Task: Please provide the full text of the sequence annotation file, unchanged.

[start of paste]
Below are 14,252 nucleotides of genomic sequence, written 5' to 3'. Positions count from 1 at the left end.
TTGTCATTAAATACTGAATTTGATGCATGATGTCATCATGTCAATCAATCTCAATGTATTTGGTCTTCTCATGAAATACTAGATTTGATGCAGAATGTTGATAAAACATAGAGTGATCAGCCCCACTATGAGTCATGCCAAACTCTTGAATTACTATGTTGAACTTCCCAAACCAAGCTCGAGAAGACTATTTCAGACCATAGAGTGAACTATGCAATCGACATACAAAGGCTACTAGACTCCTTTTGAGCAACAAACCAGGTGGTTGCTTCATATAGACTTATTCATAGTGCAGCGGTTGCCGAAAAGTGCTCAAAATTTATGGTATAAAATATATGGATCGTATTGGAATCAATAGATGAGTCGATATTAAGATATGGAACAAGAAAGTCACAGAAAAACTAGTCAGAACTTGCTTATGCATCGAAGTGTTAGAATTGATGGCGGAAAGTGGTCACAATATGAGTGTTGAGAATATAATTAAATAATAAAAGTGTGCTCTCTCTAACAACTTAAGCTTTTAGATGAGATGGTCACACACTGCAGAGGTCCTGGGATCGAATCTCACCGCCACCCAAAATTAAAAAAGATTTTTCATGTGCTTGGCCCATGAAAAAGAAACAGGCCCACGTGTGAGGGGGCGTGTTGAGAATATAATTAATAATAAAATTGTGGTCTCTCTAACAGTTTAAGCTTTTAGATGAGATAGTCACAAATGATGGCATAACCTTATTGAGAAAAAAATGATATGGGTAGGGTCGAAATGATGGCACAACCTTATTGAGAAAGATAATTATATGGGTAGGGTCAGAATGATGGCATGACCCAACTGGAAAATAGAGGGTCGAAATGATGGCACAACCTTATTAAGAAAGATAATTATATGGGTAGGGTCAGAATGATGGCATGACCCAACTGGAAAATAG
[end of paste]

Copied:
Below are 14,252 nucleotides of genomic sequence, written 5' to 3'. Positions count from 1 at the left end.
TTGTCATTAAATACTGAATTTGATGCATGATGTCATCATGTCAATCAATCTCAATGTATTTGGTCTTCTCATGAAATACTAGATTTGATGCAGAATGTTGATAAAACATAGAGTGATCAGCCCCACTATGAGTCATGCCAAACTCTTGAATTACTATGTTGAACTTCCCAAACCAAGCTCGAGAAGACTATTTCAGACCATAGAGTGAACTATGCAATCGACATACAAAGGCTACTAGACTCCTTTTGAGCAACAAACCAGGTGGTTGCTTCATATAGACTTATTCATAGTGCAGCGGTTGCCGAAAAGTGCTCAAAATTTATGGTATAAAATATATGGATCGTATTGGAATCAATAGATGAGTCGATATTAAGATATGGAACAAGAAAGTCACAGAAAAACTAGTCAGAACTTGCTTATGCATCGAAGTGTTAGAATTGATGGCGGAAAGTGGTCACAATATGAGTGTTGAGAATATAATTAAATAATAAAAGTGTGCTCTCTCTAACAACTTAAGCTTTTAGATGAGATGGTCACACACTGCAGAGGTCCTGGGATCGAATCTCACCGCCACCCAAAATTAAAAAAGATTTTTCATGTGCTTGGCCCATGAAAAAGAAACAGGCCCACGTGTGAGGGGGCGTGTTGAGAATATAATTAATAATAAAATTGTGGTCTCTCTAACAGTTTAAGCTTTTAGATGAGATAGTCACAAATGATGGCATAACCTTATTGAGAAAAAAATGATATGGGTAGGGTCGAAATGATGGCACAACCTTATTGAGAAAGATAATTATATGGGTAGGGTCAGAATGATGGCATGACCCAACTGGAAAATAGAGGGTCGAAATGATGGCACAACCTTATTAAGAAAGATAATTATATGGGTAGGGTCAGAATGATGGCATGACCCAACTGGAAAATAG